I think your points are sound, those 20-50 ewes would certainly not be yielding 100% profit on those grosses. And expenses have to be considered in any approach no matter how aggressive.

      But this example is basically a mash-up of various shepherds who got those kinds of gross returns on a per-ewe basis.

      As for us, we’re just trying to get through a lambing season and a shearing. We’ll see if the ‘squeeze every dollar from a small acreage’ model is even an option. Could be we have to stick with ducks and a garden and firewood.

      I will, if I get the time this month, go ahead and revisit this model and work through the total picture including expenses and amortizing the barn/land/fencing/other infrastructure. That’s a reasonable adjunct to just listing out the potential gross income.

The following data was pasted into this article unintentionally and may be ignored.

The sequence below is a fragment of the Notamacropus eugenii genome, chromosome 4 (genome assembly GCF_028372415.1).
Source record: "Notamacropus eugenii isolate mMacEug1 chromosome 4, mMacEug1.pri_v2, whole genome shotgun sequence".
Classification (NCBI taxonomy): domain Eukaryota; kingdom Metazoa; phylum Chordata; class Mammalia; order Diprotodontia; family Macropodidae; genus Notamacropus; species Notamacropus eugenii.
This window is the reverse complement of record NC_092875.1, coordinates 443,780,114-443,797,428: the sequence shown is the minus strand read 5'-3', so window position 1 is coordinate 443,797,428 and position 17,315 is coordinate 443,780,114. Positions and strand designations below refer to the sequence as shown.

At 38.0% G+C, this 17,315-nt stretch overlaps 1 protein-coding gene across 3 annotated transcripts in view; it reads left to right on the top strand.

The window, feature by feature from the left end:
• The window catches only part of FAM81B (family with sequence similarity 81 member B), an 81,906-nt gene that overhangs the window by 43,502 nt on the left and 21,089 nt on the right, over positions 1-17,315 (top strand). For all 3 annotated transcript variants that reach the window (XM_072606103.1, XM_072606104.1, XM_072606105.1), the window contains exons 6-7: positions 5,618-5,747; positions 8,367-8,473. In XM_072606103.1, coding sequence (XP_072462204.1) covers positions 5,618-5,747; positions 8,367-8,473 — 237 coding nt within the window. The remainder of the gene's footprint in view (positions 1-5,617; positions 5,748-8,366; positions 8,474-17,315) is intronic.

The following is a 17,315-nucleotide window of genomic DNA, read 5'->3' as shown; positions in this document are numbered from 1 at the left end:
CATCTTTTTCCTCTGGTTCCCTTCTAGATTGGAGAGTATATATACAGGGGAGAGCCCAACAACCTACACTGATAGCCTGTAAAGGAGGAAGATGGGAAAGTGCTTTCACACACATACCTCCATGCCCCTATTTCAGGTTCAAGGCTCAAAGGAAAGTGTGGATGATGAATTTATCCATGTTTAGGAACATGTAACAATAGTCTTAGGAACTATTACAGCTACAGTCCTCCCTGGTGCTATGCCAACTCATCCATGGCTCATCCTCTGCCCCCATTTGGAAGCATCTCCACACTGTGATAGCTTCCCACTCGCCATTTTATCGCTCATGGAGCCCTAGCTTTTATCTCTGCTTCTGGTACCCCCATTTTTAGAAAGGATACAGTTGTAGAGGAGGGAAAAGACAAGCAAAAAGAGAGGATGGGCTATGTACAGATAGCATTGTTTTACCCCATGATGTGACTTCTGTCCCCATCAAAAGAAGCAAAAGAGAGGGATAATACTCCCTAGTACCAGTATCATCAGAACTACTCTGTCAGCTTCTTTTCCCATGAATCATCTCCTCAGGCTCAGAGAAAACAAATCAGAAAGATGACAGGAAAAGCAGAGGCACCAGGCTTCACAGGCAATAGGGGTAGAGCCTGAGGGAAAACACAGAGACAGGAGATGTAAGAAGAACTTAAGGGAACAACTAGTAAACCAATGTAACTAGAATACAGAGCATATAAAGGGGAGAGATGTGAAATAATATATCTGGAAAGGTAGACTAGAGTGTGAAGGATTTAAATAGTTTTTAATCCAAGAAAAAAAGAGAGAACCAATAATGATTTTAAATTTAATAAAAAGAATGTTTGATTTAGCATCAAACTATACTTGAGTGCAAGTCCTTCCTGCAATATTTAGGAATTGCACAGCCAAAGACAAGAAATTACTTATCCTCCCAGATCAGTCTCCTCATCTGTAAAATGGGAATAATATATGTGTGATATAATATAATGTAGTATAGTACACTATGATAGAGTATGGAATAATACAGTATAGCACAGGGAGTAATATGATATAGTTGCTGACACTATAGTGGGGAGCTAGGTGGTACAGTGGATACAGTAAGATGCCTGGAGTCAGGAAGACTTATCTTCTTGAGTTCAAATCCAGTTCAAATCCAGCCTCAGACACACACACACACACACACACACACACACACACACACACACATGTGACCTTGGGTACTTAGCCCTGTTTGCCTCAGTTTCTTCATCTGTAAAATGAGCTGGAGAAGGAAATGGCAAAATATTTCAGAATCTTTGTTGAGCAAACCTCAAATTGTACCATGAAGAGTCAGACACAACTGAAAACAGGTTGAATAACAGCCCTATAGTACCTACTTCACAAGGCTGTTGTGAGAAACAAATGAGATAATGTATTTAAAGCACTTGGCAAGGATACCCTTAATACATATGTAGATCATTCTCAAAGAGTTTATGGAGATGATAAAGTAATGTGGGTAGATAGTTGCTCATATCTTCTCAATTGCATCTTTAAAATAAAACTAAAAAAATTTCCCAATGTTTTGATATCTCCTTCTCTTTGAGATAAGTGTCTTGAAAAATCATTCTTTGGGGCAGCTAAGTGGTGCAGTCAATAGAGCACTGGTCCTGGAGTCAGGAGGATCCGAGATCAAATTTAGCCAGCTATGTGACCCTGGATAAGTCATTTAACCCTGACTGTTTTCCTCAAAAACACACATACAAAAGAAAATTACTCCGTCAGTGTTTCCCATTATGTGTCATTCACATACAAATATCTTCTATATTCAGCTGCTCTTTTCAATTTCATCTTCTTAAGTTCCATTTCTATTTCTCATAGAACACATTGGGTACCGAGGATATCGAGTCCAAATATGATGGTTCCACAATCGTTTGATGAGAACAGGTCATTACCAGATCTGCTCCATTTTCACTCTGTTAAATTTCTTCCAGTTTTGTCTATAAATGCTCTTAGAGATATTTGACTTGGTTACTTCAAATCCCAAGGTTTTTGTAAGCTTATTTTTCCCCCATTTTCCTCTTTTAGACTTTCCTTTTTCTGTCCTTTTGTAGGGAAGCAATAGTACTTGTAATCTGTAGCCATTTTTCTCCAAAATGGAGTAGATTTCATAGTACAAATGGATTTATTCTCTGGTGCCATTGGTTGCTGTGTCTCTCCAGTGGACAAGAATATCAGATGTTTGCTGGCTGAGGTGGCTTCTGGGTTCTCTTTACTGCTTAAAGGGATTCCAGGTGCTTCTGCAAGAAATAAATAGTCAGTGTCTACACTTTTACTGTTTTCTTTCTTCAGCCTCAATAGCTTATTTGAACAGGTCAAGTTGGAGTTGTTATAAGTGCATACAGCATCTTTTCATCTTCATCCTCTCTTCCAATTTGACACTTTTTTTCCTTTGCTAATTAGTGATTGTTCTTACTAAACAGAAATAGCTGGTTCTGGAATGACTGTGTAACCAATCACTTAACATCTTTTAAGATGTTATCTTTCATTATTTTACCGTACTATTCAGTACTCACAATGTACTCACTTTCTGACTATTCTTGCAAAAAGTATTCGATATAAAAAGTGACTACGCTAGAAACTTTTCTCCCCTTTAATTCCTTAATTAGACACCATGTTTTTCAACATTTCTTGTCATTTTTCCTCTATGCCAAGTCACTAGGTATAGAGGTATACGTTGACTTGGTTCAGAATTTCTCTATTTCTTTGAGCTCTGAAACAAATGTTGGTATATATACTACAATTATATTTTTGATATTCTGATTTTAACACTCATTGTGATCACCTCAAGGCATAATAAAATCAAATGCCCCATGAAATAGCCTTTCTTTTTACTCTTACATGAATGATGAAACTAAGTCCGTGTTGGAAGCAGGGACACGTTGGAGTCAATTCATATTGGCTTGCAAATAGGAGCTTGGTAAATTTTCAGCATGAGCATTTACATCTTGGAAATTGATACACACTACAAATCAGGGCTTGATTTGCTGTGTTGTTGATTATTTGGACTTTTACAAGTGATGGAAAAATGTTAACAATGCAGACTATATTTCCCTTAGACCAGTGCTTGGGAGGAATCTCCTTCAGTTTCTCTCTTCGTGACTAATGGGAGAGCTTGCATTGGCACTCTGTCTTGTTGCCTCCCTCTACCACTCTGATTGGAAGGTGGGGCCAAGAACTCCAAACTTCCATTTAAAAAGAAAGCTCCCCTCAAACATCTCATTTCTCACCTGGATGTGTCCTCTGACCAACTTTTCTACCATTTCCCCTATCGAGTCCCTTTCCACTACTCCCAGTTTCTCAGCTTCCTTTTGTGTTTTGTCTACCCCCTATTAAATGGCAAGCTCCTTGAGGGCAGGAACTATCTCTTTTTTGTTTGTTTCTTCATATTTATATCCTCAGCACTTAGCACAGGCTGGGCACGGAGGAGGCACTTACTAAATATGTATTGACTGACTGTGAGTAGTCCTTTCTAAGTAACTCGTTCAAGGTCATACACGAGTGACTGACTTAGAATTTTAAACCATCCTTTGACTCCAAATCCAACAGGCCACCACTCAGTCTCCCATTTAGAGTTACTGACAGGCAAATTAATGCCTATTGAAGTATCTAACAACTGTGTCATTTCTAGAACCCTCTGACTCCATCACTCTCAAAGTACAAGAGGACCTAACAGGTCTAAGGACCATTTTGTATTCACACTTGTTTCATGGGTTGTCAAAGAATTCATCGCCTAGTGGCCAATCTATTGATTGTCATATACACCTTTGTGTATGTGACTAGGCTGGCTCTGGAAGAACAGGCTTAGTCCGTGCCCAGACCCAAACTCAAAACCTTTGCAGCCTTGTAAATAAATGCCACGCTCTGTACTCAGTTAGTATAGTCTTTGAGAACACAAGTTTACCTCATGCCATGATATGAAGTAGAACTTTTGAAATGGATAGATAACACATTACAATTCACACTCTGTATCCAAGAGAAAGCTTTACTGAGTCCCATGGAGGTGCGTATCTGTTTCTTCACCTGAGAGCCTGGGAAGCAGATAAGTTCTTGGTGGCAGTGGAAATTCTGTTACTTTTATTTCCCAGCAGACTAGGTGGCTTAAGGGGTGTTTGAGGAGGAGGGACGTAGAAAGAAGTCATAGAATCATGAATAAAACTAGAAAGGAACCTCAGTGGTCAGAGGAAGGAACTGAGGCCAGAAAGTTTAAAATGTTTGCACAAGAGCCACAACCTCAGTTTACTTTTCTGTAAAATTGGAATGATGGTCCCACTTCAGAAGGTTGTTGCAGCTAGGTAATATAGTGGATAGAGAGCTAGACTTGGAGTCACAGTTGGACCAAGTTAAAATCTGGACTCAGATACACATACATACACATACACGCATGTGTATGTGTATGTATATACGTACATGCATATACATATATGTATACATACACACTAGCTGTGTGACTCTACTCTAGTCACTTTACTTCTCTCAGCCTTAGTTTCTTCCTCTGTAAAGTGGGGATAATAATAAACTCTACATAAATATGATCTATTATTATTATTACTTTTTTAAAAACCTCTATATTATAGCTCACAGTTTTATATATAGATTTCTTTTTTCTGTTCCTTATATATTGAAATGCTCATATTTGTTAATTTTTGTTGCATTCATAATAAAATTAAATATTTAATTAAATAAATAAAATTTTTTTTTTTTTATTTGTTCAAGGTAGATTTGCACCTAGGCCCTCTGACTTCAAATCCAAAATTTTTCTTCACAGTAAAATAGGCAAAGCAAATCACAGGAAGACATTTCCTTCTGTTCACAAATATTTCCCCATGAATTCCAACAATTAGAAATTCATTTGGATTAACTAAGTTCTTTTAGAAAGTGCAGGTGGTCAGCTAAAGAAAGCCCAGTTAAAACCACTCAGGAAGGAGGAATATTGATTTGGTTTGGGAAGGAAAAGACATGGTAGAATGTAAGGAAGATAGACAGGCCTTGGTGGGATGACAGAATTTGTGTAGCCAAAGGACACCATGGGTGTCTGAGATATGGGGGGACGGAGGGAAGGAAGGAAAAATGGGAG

My shepherding role model is a shepherdess who spent at least 4 hours every day marketing, marketing, marketing. Her flock never got very large (peaked around less than 200 and was under 100 most of the time she ran it, she was a very aggressive culler), but she completely supported her family on that flock’s income. She did just about sell it all, including the BAAAAs. Her untimely death led to dispersal though.

  2. 30 ewe with twin on 5 acres will beat that down over time, reseeding and moving the animals, … How much time does it take you to clean 10lbs of wool, labor costs? What is the learning curve going to cost a new shepherd/ess in lower quality wools? where are you drying and storing hundreds of pounds? Do you think that 1 person can manage 30 ewe and twins on a few hours a day? Twinning requires extra inputs to maintain good lactation from the ewe… As bruce said quality hay over the winter… If you can earn 55k/year for 50 head, why don’t you try it? Or offer the land and animals up to mentor someone else into a 55k/yr income?